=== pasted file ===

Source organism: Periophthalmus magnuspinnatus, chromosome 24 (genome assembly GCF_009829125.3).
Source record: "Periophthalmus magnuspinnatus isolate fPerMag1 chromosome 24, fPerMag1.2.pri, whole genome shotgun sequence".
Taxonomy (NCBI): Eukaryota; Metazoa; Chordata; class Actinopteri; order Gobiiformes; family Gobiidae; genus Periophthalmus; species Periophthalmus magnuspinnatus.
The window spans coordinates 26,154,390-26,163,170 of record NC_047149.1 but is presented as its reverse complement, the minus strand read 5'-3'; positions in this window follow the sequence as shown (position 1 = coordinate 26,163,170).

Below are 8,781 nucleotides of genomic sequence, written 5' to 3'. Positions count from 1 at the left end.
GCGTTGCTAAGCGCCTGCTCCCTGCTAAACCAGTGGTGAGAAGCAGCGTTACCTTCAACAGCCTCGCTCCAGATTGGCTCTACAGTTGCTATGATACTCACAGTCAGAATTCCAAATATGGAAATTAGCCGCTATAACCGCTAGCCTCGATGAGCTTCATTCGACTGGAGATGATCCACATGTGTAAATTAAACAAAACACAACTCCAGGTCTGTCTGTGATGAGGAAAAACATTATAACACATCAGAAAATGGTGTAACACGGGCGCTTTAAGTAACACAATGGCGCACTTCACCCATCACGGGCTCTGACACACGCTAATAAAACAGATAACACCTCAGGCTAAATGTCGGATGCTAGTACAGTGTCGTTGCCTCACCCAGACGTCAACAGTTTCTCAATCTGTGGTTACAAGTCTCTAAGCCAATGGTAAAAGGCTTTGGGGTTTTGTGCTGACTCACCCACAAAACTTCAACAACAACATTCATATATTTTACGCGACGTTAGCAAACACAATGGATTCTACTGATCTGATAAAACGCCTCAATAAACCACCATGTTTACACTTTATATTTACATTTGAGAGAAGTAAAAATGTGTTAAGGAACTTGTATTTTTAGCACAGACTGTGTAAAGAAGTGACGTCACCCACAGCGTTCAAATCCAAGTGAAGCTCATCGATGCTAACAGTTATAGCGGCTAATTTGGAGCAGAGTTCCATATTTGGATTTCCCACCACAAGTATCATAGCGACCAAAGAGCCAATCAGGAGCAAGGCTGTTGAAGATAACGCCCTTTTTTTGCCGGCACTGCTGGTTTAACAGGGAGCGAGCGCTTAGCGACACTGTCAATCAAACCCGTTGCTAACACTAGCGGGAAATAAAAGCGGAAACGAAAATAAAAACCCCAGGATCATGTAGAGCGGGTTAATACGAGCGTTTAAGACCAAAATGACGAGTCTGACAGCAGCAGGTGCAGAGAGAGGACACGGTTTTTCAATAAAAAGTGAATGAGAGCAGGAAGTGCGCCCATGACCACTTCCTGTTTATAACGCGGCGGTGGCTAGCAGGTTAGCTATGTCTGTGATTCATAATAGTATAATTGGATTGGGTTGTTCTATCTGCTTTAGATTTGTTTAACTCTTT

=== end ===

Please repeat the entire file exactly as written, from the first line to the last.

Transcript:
Source organism: Periophthalmus magnuspinnatus, chromosome 24 (genome assembly GCF_009829125.3).
Source record: "Periophthalmus magnuspinnatus isolate fPerMag1 chromosome 24, fPerMag1.2.pri, whole genome shotgun sequence".
Taxonomy (NCBI): Eukaryota; Metazoa; Chordata; class Actinopteri; order Gobiiformes; family Gobiidae; genus Periophthalmus; species Periophthalmus magnuspinnatus.
The window spans coordinates 26,154,390-26,163,170 of record NC_047149.1 but is presented as its reverse complement, the minus strand read 5'-3'; positions in this window follow the sequence as shown (position 1 = coordinate 26,163,170).

Below are 8,781 nucleotides of genomic sequence, written 5' to 3'. Positions count from 1 at the left end.
GCGTTGCTAAGCGCCTGCTCCCTGCTAAACCAGTGGTGAGAAGCAGCGTTACCTTCAACAGCCTCGCTCCAGATTGGCTCTACAGTTGCTATGATACTCACAGTCAGAATTCCAAATATGGAAATTAGCCGCTATAACCGCTAGCCTCGATGAGCTTCATTCGACTGGAGATGATCCACATGTGTAAATTAAACAAAACACAACTCCAGGTCTGTCTGTGATGAGGAAAAACATTATAACACATCAGAAAATGGTGTAACACGGGCGCTTTAAGTAACACAATGGCGCACTTCACCCATCACGGGCTCTGACACACGCTAATAAAACAGATAACACCTCAGGCTAAATGTCGGATGCTAGTACAGTGTCGTTGCCTCACCCAGACGTCAACAGTTTCTCAATCTGTGGTTACAAGTCTCTAAGCCAATGGTAAAAGGCTTTGGGGTTTTGTGCTGACTCACCCACAAAACTTCAACAACAACATTCATATATTTTACGCGACGTTAGCAAACACAATGGATTCTACTGATCTGATAAAACGCCTCAATAAACCACCATGTTTACACTTTATATTTACATTTGAGAGAAGTAAAAATGTGTTAAGGAACTTGTATTTTTAGCACAGACTGTGTAAAGAAGTGACGTCACCCACAGCGTTCAAATCCAAGTGAAGCTCATCGATGCTAACAGTTATAGCGGCTAATTTGGAGCAGAGTTCCATATTTGGATTTCCCACCACAAGTATCATAGCGACCAAAGAGCCAATCAGGAGCAAGGCTGTTGAAGATAACGCCCTTTTTTTGCCGGCACTGCTGGTTTAACAGGGAGCGAGCGCTTAGCGACACTGTCAATCAAACCCGTTGCTAACACTAGCGGGAAATAAAAGCGGAAACGAAAATAAAAACCCCAGGATCATGTAGAGCGGGTTAATACGAGCGTTTAAGACCAAAATGACGAGTCTGACAGCAGCAGGTGCAGAGAGAGGACACGGTTTTTCAATAAAAAGTGAATGAGAGCAGGAAGTGCGCCCATGACCACTTCCTGTTTATAACGCGGCGGTGGCTAGCAGGTTAGCTATGTCTGTGATTCATAATAGTATAATTGGATTGGGTTGTTCTATCTGCTTTAGATTTGTTTAACTCTTT